Although a man had boasted of his sexual abuse of his daughter on social media, what he told to his Mormon church leaders in a confessional context remains protected.
by Massimo Introvigne
Bitter Winter has published several articles and series on the secret of confession and how it is and should be protected by the laws. That priests of the Roman Catholic Church and other clergy who receive a confession cannot be requested to disclose it to the police or courts of law is a principle of religious liberty enshrined in the laws of most countries. For the Catholic Church, the secret of the confession is so sacred that a priest who would disclose what he heard in confession, even if a secular law compels him to do it, would be immediately excommunicated.
Recently, a breach has been opened in some countries, including Ireland and Australia, in cases of child sexual abuse. Laws now require priests and other representatives of religious bodies to report to the police information about cases of sexual abuse of minors they have received in confession. The Catholic Church has instructed his priests not to comply with these laws, even if this may involve the risk of being arrested.
Bitter Winter regards these laws as a gross violation of religious liberty. They are also ineffective, because few if any pedophiles reveal details of their crimes useful to the police in confession, and they would not reveal anything if they would know that their confessions are not protected by secrecy. Bitter Winter has also argued that confession should be protected for all religions, including those where it is rendered to more than one religious ministers, or the ministers share its content with others in the same religious organization. The Catholic model where one penitent confesses to one priest is not the only model of confession, and the law cannot discriminate between different religions.
We are thus happy that these principles have been uphold by the Supreme Court of Arizona, in a decision rendered on April 7 but made public only on April 11. The case concerned the Church of Jesus Christ of Latter-day Saints (LDS), popularly known as the Mormon Church. A man called Paul Adams sexually abused his older daughter for seven years between 2010 and 2017. He also abused her infant sister. At the beginning of his abuses, he confessed his crimes to a LDS Bishop. A disciplinary hearing was held, with the participation of various LDS officers, and Adams was excommunicated in 2013.
The LDS Church did not inform the police of Adams’ statements, which had clearly occurred in a confessional context. Later, Adams boasted of his abuses on social media. He was arrested in 2017, and confessed his crimes to the police.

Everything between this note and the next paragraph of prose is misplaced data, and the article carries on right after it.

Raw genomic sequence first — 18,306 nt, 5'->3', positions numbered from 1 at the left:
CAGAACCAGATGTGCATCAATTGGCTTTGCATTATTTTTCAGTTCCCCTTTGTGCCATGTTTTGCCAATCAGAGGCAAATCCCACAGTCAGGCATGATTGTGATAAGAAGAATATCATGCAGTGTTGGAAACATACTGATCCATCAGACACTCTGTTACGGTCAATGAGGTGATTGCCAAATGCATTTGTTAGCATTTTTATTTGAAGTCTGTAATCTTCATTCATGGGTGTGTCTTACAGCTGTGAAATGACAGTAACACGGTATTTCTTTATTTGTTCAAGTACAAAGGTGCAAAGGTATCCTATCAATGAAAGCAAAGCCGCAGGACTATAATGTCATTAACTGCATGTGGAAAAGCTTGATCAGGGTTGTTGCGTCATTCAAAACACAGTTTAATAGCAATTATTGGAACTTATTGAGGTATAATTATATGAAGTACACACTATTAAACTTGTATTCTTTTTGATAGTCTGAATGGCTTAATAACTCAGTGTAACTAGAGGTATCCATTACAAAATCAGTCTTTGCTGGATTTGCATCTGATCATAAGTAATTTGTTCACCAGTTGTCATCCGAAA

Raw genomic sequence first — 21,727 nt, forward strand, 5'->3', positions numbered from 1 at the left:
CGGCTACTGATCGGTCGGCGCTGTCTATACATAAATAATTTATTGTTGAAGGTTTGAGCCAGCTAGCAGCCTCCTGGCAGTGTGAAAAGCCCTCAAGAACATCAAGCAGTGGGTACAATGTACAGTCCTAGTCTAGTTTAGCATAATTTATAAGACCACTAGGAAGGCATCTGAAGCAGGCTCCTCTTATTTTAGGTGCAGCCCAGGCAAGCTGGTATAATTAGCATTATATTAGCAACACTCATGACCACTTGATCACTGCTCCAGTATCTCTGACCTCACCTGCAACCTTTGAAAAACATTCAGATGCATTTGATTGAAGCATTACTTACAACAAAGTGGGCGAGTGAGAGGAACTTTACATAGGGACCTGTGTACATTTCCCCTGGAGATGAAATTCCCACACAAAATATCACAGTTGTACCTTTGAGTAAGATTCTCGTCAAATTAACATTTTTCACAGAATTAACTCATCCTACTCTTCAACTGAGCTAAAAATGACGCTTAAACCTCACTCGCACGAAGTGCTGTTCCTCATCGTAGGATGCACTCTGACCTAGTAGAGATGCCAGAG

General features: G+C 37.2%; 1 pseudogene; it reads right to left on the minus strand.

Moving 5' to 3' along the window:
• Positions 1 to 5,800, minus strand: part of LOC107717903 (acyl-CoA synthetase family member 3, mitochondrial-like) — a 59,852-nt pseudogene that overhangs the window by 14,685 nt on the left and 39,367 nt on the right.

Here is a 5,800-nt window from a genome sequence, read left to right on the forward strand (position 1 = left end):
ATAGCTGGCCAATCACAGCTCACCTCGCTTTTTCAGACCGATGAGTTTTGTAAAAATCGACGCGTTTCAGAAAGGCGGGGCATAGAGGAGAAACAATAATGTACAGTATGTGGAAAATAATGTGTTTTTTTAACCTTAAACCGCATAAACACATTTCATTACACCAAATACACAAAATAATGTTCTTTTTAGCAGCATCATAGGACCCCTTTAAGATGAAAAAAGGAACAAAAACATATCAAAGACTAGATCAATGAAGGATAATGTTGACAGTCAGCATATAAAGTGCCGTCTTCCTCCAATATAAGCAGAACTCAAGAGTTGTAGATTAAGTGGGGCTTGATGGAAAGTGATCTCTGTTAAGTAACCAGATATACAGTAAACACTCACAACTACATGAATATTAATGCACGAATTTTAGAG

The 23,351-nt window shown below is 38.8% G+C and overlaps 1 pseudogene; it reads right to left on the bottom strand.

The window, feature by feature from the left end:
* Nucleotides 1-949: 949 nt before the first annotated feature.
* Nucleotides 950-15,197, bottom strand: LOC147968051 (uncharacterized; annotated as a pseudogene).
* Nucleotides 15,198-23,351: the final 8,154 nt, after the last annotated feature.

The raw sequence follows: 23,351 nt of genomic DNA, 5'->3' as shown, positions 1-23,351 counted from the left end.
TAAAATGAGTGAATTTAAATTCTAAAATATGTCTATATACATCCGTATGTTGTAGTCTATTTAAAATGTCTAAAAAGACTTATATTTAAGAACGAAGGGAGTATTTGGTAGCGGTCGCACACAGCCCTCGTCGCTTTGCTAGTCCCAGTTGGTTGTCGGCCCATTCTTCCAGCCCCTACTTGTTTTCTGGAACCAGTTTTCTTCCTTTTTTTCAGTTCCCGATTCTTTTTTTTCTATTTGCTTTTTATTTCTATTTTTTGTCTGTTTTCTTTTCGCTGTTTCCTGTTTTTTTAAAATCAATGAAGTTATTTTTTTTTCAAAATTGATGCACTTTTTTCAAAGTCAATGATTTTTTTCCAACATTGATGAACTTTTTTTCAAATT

The question before the Supreme Court was not whether Adams was guilty, which had been clearly established, but whether the LDS Church, which had been sued by Adams’ children, had a responsibility for not having reported him to the authorities. Cochise County Superior Court Judge Laura Cardinal had ruled on August 8, 2022, that even if Arizona law protects the secret of the confession. Adams had waived his right to keep his confession secret when he had publicly boasted of his crimes. The LDS Church was thus responsible for not having reported him. The church appealed.
On December 15, 2022, the Arizona Court of Appeal ruled in favor of the LDS Church, correctly stating that laws on the secret of confession do not protect the penitents only but also the clergy who heard their confessions. Adams might have waived his rights but the LDS bishops and other officials had not, and their actions or lack of action remained protected by the principle that clergy cannot be compelled to disclose what they learned in confession. The Court of Appeal also confirmed that how many officials and clergy in the LDS Church heard or knew of the confession is irrelevant.
The Supreme Court of Arizona has now uphold the verdict of the Court of Appeal, although attorneys representing the victims of Adams plan to file an unusual motion asking the court to reconsider its verdict.
Sexual abuse of children is a horrible crime, and it is understandable that some believe that even the principle of the secret of confession should suffer an exception in these horrific cases. However, for many religions the secret of the confession rests on a divine mandate and is at the core of their faith. Once a breach is opened on its protection in cases of child sexual abuse, other breaches will follow. What if penitents confess that they are preparing a terrorist attack, or identify themselves as serial killers? In the end, the secret of the confession will simply disappear, and with it one of the walls protecting what is most sacrosanct for religions from the invasiveness of the states.